Promote prenatal and infant brain development
Scientists are actively studying the general link between omega-3s and brain health, especially in the womb and early in life. Some studies have shown that children of mothers who take omega-3 supplements during pregnancy and breastfeeding may have better mental processing abilities than those who don’t. Additionally, studies have shown that mothers who take DHA supplements can improve breast milk nutrition for infants, leading to better cognitive function and eyesight later in life.
Slow cognitive decline
Because of the link between omega-3s and general brain health, it’s perhaps unsurprising that some research supports that these fats may slow cognitive decline as you age. It may be particularly promising for helping to slow the effects of dementia and Alzheimer’s disease, although more research is still needed in this area.
Scientists are still studying these and other benefits of omega-3 fatty acids, including their effect on ADHD, metabolic syndrome, and certain autoimmune diseases.
Disadvantages of Omega-3 Supplements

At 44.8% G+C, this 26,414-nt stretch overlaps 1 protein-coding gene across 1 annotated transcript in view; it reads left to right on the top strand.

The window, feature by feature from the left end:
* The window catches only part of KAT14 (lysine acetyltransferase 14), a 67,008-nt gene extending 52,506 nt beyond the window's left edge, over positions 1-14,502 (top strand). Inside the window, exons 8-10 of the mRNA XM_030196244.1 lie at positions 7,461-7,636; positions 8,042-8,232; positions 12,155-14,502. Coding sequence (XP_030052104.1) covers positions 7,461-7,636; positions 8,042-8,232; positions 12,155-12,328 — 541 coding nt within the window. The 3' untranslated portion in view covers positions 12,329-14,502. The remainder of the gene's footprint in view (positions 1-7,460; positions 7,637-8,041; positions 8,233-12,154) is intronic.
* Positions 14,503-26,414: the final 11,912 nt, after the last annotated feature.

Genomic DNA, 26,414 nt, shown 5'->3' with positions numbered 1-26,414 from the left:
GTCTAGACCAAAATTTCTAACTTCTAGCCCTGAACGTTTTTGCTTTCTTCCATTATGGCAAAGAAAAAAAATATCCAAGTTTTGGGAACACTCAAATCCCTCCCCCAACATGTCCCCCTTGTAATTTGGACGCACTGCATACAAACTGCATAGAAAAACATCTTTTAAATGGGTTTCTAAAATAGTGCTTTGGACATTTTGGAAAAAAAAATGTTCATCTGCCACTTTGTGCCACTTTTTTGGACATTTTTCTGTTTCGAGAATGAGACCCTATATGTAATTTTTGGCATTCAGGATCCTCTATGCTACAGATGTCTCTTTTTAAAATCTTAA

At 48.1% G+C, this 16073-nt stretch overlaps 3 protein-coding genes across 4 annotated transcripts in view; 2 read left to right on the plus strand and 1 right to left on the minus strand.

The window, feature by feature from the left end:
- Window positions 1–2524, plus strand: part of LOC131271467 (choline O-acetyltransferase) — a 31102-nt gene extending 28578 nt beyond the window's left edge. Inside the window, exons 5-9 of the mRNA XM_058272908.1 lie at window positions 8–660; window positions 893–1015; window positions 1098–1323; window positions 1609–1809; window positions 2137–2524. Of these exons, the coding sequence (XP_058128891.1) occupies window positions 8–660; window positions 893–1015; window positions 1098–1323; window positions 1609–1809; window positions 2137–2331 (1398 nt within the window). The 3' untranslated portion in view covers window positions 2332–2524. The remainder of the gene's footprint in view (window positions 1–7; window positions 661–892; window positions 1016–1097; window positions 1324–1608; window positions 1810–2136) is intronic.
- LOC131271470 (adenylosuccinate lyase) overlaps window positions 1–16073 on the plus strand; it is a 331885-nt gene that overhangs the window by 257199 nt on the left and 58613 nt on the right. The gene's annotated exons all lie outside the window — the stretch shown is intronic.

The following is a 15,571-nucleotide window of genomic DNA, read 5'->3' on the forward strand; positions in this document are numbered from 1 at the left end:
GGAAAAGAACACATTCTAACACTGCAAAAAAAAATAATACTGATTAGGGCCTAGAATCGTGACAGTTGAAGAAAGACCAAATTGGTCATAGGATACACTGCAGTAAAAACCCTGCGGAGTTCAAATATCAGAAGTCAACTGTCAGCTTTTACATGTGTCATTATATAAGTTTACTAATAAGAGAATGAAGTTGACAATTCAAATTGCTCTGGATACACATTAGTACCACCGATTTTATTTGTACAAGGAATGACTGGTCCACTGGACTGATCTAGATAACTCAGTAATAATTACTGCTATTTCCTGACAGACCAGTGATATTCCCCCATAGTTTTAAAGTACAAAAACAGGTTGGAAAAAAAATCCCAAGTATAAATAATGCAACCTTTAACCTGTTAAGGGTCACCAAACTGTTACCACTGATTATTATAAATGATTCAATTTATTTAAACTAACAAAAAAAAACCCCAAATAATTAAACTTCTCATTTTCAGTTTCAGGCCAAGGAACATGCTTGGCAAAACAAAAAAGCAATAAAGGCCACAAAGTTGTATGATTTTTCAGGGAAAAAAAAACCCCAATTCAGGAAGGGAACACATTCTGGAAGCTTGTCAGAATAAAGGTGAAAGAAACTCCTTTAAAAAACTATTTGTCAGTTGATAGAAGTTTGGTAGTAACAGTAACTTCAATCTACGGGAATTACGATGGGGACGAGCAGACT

Generally, doctors recommend that you get most or all of your omega-3 fatty acids from food sources. Grilled or baked (not fried) fish is the best thing to add to your diet, along with some of the other foods mentioned above.
However, omega-3 supplements, such as fish oil or cod liver oil, provide many of the same benefits as obtaining these fats through food sources. These supplements are generally considered safe when taken in moderation. However, there are a few potential downsides to consider.
Risk of bleeding
There are indications that omega-3 supplements may enhance the effects of blood-thinning medications, herbs, and supplements. When taken together they may increase your risk of bleeding or reduce your ability to stop bleeding.